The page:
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By now, many of you have probably already heard of the unfortunate Wisconsin shooting at the Sikh temple. The gunman Wade Page, who lost his military career due to a history with alcohol, has ties to North Carolina and held White supremacist views.

It’s difficult when these things happen and we learn from his friends that Page was “a very kind, very smart individual — loved his friends. One of those guys with a soft spot,” who had problems dealing with alcohol, was a loner, lost multiple jobs, and had his home in Fayetteville foreclosed on. And while that all paints him to be almost a sympathetic figure, a lot of people, including myself, are really just filled with frustration and anger both towards him and for him. Why would he see taking lives of others as a solution to any of his problems (if that was what it was)? And why do we perpetuate a racist and xenophobic society, one equally unkind to the socioeconomically distressed, that would drive him to such hateful actions?

And it’s in thinking about all these strong emotions that I find it amazing to see such a calm, peaceful, friendly, welcoming response from the Sikh community:

And it gives me hope.

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Even before the tragedy in Colorado last week, significant majorities of American gun owners (and even National Rifle Association members) supported tougher gun laws in the U.S.

As reported by the folks at Think Progress, both groups strongly support tougher laws, including requiring people to notify police when their firearms are stolen and placing modest regulations on “concealed carry” permit holders. The findings come on top of other broader surveys that show Americans generally support tougher laws even as they support a general right to bear arms.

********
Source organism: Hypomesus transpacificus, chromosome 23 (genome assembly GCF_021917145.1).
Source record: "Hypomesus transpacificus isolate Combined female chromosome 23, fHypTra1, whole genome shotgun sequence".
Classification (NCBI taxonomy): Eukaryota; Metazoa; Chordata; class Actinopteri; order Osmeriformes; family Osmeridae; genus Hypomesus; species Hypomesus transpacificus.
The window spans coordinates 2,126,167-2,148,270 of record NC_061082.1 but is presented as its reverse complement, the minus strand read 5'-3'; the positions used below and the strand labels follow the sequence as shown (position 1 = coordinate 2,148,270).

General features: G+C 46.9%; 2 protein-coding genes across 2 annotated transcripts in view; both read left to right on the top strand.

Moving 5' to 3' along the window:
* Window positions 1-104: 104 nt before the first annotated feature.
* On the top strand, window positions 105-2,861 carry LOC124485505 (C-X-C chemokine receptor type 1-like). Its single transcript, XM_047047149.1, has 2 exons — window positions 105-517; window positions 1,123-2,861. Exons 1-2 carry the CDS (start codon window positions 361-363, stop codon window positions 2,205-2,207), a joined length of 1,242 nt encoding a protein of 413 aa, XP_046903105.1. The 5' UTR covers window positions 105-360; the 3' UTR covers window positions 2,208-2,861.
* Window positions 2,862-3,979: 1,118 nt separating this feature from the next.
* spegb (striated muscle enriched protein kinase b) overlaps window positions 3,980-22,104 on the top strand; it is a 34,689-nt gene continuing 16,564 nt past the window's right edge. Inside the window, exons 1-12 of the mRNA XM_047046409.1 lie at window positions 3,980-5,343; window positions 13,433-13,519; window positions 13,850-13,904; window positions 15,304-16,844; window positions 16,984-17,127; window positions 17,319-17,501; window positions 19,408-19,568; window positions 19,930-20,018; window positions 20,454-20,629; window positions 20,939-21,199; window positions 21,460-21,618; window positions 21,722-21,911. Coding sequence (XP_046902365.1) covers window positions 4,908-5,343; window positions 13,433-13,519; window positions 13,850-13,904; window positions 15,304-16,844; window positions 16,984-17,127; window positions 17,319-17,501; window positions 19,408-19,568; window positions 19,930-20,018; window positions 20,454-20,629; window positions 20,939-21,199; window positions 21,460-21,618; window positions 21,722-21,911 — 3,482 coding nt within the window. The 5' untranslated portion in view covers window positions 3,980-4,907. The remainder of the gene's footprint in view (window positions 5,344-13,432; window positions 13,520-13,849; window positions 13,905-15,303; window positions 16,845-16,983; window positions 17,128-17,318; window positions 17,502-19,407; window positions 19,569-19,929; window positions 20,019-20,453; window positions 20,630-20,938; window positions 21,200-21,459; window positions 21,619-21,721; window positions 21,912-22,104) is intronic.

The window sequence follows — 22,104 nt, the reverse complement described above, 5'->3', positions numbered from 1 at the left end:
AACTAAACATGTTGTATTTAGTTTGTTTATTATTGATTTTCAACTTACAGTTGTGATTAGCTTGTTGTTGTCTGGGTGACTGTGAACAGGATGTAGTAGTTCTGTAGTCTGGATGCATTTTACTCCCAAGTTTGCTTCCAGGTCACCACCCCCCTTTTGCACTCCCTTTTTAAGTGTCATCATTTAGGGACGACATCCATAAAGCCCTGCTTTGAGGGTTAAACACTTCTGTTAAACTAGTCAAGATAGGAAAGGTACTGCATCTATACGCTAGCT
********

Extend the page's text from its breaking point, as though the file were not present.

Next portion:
Of course, all of this is very modest. No one is suggesting or proposing any kind of significant effort to fundamentally alter the American landscape when it comes to firearms. What it does show, however, is that most Americans (gun owners and non-gun owners alike) still harbor a lot of common sense on this issue.

They realize that there must be some limits on weapons ownership. Even the most ardent gun advocate must concede, for example, that the public has a right to place limits on private ownership of artillery guns, bazookas, and bombs if our society is to remain free. And they realize that it is possible to protect gun rights and reduce the carnage on our streets. Let’s hope this simple truth sinks into the heads of our political leaders sooner rather than later.  

 

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This is from a solid editorial in the Boston Globe that appeared today in the aftermath of last night’s tragedy in Colorado:

“It’s possible to view these episodes as a tragic but unavoidable consequence of Americans’ right to bear arms, just as auto accidents are a price of our freedom of movement. Yet carmakers and regulators work constantly, deploying new technologies and new laws, to limit the latter danger. If tighter gun laws aren’t the answer to mass shootings by deranged individuals, Americans have to take a hard look at the other possibilities. Frisking everyone who enters a movie theater, or an office park, or anywhere else large numbers of people might gather? Deploying, on domestic soil, the kind of ingenious tactics used against Al Qaeda terrorists? Surely the answer isn’t to simply tolerate these shootings.”

In other words, to those who oppose stricter gun laws: Please show us a plan that doesn’t involve arming every American up to their eyeballs. There must be an alternative.  We cannot continue to accept these kinds of disasters as unavoidable or inevitable.

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Call me old-fashioned, but I find both of the following stories sobering and depressing.

#1 – Protesters at the national political conventions this summer may well be armed to the teeth with concealed weapons.

#2- A Wake County School Board member running for State Auditor (that appears to be her on the left — the photo is from the Facebook page promoting the event)  thinks it’s a good idea to have a “shooting range fundraiser.”